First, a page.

(Bloomberg) -- It wasn’t just UBS Group AG that was found guilty Wednesday of helping rich clients stash offshore funds away from French tax collectors. So were five of the six former UBS bankers who sat in the courtroom during the six-week trial.


UBS was accused of sending Swiss bankers across the border to illegally seek out new clients and of providing services to launder money French residents hadn’t declared to the tax man.  The parent bank was ordered to pay a fine of 3.7 billion euros ($4.2 billion) and give the French state 800 million euros in damages. The French UBS unit also was told to pay 15 million euros—and the ex-bankers must pay a total of 950,000 euros.

While he wasn’t personally accused of any wrongdoing, UBS’s vice chairman of wealth management, Alain Robert, represented the Swiss lender at the Paris trial. Robert sought to rebut allegations that it was well-known inside the bank that the vast majority of French clients didn’t declare their Swiss accounts. “It’s up to the client, not the bank, to take responsibility vis-a-vis tax authorities,” he said during court hearings last year.

Robert also took a swipe at former UBS employees who testified against the bank in statements made to investigators, saying they weren’t credible. That prompted a sarcastic remark from Presiding Judge Christine Mee. “There was maybe a quite serious hiring problem at UBS around that time,” she said.

Raoul Weil, 59Verdict: Not GuiltyFormer CEO of UBS’s wealth management unit

For Weil, the legal nightmare began a decade ago. UBS’s former global wealth-management chief lost his job in 2008 after U.S. authorities indicted him on a charge of conspiring to help as many as 17,000 taxpayers abuse Swiss bank secrecy to hide $20 billion. He was arrested while vacationing in Italy, extradited to the U.S. and then spend months under house arrest. Ultimately, Weil was cleared in late 2014 after American jurors deliberated only 85 minutes. But that wasn’t the end of Weil’s ordeal. Just weeks after he was acquitted in the U.S., the former UBS executive received a summons to appear in front of the French lead investigator.

During the French case, Weil was the sole defendant who answered questions in English with the help of an interpreter. He denied encouraging Swiss and French bankers at UBS to work together on a scheme to move funds to Switzerland, and instead said the animosity between colleagues on each side of the border was such that it would have been impossible anyway.

Key Quote:“In the 30 years that I have been a private banker, no client has come to me and said: ‘By the way, I am a tax cheat.’”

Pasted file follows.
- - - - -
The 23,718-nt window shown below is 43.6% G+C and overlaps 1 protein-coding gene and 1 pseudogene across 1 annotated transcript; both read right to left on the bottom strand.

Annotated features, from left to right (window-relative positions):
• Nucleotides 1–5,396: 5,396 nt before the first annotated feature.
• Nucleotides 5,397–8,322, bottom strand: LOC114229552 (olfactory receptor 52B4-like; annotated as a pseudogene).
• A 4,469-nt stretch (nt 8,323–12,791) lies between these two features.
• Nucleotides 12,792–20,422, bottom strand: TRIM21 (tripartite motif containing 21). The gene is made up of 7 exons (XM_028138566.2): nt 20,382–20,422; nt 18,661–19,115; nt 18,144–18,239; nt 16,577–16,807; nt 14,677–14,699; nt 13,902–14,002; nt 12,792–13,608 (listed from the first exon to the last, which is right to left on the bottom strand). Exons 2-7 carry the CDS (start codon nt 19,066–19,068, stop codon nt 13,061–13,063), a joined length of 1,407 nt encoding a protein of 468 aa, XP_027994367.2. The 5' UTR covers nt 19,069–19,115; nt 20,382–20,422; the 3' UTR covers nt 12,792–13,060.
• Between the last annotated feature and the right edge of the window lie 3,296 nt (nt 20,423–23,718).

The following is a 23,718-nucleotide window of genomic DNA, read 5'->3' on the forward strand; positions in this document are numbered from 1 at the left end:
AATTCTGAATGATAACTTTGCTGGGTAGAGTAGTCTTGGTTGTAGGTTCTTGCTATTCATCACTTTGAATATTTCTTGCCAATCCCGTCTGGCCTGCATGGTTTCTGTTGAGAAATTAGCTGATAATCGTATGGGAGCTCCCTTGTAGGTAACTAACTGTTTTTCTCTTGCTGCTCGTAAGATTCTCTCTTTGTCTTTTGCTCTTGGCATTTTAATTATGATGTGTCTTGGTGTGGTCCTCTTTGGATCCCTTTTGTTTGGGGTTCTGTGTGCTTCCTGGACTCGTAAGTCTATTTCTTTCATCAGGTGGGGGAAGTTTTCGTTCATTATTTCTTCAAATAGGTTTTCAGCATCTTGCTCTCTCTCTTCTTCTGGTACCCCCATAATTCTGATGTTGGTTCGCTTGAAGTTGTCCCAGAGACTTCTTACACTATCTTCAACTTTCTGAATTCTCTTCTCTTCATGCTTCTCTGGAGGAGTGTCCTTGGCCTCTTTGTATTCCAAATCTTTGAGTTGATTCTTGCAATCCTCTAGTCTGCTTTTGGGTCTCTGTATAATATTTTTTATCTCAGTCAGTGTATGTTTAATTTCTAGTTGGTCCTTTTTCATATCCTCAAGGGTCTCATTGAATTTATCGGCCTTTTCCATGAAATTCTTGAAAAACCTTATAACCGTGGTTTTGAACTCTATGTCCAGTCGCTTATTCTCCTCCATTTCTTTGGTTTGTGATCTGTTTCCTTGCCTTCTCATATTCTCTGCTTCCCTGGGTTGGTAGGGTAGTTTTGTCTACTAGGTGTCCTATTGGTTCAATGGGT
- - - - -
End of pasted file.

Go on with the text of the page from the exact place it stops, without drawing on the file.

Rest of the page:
Dieter Kiefer, 68Verdict: GuiltyUsed to head wealth management for Western Europe

The retired executive said that the rapid rise of UBS France—which started from scratch in 1999 and currently manages more than 17 billion euros of clients’ assets—undercuts accusations that it pushed to send cash to Switzerland. “That never would have happened if we had been directing money to the other side,” said Kiefer, who reported to Weil.

In Kiefer’s mind, tax wasn’t why people sent money to Switzerland. He credited the country’s political and economical stability and praised the merits of the Swiss banking industry. 

Kiefer was quizzed about allegations that some UBS bankers helped launder funds by returning to France with wads of cash for clients with undeclared Swiss accounts. He admitted that there are “very creative bankers” but said he put his foot down when he took over UBS’s wealth management for Western Europe in 2001.

Key Quote:“When I arrived, I said that’s something I don’t want to see,” Kiefer said. “The fear of being fired made it so that people who might have done that at some point just stopped.”

He was given a suspended sentence of 18 months and fined 300,000 euros.

Philippe Wick, 60Verdict: GuiltyRan UBS’s France International desk

Wick isn’t a celebrity but he does have a few famous friends. Before becoming a banker in Switzerland, Wick tried his luck as a soccer player and kept ties with Christian Karembeu and Youri Djorkaeff, who went on to win a World Cup for France.

Much like Kiefer, Wick told the court that he made sure the guidelines UBS provided to Swiss bankers going to France were crystal clear: anyone caught seeking out new clients after local rules changed in 2003 would be fired on the spot.

Wick’s interrogation session in court may have been one of the most heated during the UBS trial as the presiding judge vented her frustration at hearing the same repeated explanations, comparing them to a children’s book by Enid Blyton.

Key Quote:“We’re not in the world of Noddy,” Mee snapped at Wick after he told her that visits from a Swiss banker to existing clients in France were simply a way of reassuring customers whose portfolio hasn’t been performing well.

He was given a suspended sentence of 12 months and fined 200,000 euros.

Olivier Baudry, 55 Verdict: GuiltyTook over France International desk after Wick